7. The challenge would therefore appear to be to elaborate a new conceptual framework within which a meeting may be perceived. This should highlight the hitherto hidden dimensions of the problem and clarify more appropriate options. For unless a new attitude to the meeting process can be elaborated, it seems highly probable that concealed inherent weaknesses will continue to undermine and erode the value for social change of any meeting outcome. In a very real sense meetings model collective (in)ability to act and the (in)effectiveness of collective action.

8. An important question then is how to mature the power of a meeting to:

9. The task is therefore to discover of nature of the "compleat meeting " of the future, through which a new order may be brought into being.


1. This collection of topics, and the exploratory process with which it is associated, is not concerned with large-groupmeetings or conferences which are:

2. Attention is only given to the "mechanics" of meeting organization (covered in the many books available on such matters) in so far as they directly affect the psycho-social dynamic of the meeting.

3. This topic procedure provides a means of collecting together ideas which may be helpful in different ways to different people according to their meeting experience. It is to be expected that a given participant will find some portion of the topic sheets to be partially or totally irrelevant to perceived needs.

4. This collection does not attempt to elaborate any single solution to the problems identified or to advocate a particular approach. Alternative methods are already in use for some of them. Reference to these will be made whenever appropriate to the case of large-groups (i.e. in excess of 75 to 30 persons).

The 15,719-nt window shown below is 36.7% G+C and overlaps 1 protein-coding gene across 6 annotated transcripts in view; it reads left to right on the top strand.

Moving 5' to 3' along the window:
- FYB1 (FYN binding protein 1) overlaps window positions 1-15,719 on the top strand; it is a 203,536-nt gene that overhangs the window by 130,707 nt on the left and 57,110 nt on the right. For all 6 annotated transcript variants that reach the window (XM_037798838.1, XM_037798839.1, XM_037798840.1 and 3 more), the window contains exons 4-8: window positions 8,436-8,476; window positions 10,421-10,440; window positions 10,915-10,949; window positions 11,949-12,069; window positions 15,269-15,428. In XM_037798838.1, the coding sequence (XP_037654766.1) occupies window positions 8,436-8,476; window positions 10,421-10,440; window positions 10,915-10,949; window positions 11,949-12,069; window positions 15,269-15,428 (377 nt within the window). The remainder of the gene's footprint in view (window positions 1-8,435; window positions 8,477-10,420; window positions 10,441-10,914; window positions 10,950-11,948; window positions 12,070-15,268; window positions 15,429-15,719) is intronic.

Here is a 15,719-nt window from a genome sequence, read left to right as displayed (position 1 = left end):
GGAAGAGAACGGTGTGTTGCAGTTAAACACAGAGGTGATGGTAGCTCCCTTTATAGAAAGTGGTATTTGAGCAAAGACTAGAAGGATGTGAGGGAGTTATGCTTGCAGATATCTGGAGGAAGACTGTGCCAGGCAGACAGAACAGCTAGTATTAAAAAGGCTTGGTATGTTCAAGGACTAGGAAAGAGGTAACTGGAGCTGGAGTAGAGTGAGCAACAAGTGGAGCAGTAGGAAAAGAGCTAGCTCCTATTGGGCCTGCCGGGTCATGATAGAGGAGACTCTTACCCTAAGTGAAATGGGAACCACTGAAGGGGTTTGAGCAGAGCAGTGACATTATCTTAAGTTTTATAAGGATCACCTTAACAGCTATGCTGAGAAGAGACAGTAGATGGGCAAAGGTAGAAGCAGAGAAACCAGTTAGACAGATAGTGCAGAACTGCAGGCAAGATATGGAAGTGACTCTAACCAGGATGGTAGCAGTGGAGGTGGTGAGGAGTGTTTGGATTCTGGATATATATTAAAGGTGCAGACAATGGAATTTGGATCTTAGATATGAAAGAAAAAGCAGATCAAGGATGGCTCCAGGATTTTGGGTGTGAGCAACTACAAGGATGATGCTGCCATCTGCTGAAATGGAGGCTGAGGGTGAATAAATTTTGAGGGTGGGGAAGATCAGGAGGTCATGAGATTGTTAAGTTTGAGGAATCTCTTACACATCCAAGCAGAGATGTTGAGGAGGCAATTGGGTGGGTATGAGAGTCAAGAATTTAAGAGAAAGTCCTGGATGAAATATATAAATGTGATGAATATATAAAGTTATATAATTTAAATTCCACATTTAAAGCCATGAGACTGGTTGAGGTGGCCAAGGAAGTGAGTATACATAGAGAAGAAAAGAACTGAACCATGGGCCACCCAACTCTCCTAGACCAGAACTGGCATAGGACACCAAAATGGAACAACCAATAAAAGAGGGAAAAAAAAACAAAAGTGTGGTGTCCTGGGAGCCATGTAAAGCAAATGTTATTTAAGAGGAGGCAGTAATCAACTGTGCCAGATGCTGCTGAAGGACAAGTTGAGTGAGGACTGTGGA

5. So little attention has been given to the psycho-socoial dynamics of large-group meetings (particularly of the international, interdisciplinary variety), that many of the topics can only be identified and explored tentatively or even speculatively. None of the remarks should therefore be considered conclusive. The major concern is to stimulate open-ended reflection - accepting the necessity of risking error. Hopefully this may facilitate a breakthrough into a new understanding of participation in large-group meetings and practical possibilities for their improved organization in the future

6. This is not an "academic" exercise. It is an effort by participants in international meetings (including concerned academics) to explore whatever knowledge, experience and insight seems useful to the improvement of the conference process.


This document is dedicated to participants at international, inter-culltural, interdisciplinary, inter-ideological and action-oriented conferences who recognize that the full potential of such gatherings in responding to global crisis is very far from being achieved, and who experience intense frustration at the human resources wasted in meetings organized according to the conventional pattern.

This document is also dedicated to those people and groups who take unusual risks in experimenting with new ways of organizing large international conferences with the intent of achieving significant impact on the process of human and social development worldwide.

Their initiatives have been evident, to a greater or lesser extent, in arenas such as the following:

Their valiant efforts with limited resources deserve greater recognition. Above all there is a need to learn from both their successes and from their failures. Those who fail to learn from such failures run the considerable risk of repeating them.

"If we are to achieve results never before attained, we must expect to employ methods never before attempted."
(Francis Bacon)